I am writing in response to the editorial, "Trump took the oath and must keep it," in the Oct. 17 edition of the Star Gazette. While it was appropriate to include the historical and constitutional background for impeachment, it seems neglectful to not mention precedent for these proceedings. Of the recent impeachments, there are three key components present in those proceedings that are missing in the current effort.

A vote: Speaker Nancy Pelosi has used many terms to imply that this is an official impeachment inquiry but, historically, impeachment has begun with a roll call and vote that puts our representatives on record for their support, or against, the inquiry. It seems obvious that she has not done so to protect members of her caucus in vulnerable districts, such as Minnesota’s 2nd Congressional District.

Bipartisan support: The last two impeachment efforts were voted on, and supported, by bipartisan representation. Without a vote to begin proceedings, we cannot know if there is support outside the Democrat representation. Pursuing a process that in the published editorial, describe in solemn and constitutional terms in a flagrantly partisan manner belies any pretense of bipartisanship.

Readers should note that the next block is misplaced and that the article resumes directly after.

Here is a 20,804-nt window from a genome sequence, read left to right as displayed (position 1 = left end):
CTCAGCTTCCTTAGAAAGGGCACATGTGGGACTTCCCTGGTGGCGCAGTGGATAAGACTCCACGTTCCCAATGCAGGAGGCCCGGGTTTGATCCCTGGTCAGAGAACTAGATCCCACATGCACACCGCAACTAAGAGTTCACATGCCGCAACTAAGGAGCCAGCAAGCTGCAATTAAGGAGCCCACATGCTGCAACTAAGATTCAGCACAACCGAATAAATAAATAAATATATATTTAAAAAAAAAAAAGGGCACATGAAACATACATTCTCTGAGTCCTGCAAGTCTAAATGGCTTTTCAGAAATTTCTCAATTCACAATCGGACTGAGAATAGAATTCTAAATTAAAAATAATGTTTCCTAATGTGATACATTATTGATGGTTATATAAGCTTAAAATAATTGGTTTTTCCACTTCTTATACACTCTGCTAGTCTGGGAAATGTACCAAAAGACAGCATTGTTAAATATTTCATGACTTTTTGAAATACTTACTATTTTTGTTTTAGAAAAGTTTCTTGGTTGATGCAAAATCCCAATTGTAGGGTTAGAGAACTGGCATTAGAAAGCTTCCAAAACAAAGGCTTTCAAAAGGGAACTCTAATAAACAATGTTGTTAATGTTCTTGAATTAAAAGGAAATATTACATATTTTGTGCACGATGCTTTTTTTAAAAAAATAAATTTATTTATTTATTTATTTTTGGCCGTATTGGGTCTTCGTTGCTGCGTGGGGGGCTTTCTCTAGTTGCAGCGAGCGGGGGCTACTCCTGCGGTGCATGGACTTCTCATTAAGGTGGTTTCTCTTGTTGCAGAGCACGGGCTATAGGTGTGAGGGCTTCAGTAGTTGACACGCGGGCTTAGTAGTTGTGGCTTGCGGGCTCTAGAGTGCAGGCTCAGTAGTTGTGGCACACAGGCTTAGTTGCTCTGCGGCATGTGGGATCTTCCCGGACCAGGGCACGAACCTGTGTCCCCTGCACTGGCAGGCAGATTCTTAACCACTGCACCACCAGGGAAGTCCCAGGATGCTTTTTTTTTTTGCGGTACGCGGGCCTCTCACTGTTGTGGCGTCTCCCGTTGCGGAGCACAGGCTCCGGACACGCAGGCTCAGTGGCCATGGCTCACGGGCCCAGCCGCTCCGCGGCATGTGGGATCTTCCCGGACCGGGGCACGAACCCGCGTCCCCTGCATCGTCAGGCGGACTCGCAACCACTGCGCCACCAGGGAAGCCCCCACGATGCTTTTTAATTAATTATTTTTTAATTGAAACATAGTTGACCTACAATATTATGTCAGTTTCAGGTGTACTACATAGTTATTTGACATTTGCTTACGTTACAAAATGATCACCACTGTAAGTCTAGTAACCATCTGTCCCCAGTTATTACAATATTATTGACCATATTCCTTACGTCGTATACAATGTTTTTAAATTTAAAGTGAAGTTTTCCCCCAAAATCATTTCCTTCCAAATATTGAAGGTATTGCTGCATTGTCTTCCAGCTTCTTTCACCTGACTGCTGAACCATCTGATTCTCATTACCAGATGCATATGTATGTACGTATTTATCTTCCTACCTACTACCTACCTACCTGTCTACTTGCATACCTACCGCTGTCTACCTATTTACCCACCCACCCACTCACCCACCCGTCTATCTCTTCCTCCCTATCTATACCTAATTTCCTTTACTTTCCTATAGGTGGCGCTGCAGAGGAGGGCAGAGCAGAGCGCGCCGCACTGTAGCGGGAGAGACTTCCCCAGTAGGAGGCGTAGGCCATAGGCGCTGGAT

Transparency: We have been reminded many times that "the House makes its own rules," and it certainly seems true. While previous impeachment proceedings have been conducted in public, these unofficial interviews have been conducted behind closed doors, with only leaks of certain information that serves the purpose of Chairman Adam Schiff. Republican representatives on the committee have been limited in their input in a manner unlike other impeachment efforts.

The editorial ends implying that President Donald Trump need not fear if he has done nothing wrong. My response to you is, consider Gen. Michael Flynn. His treatment is a frightening example that the process is no longer fair and impartial. As you noted, impeachment differs from civil or criminal court. It is, by its nature, a political process and only the next step in a three-year effort to depose the president.

Liz Ames

Hastings

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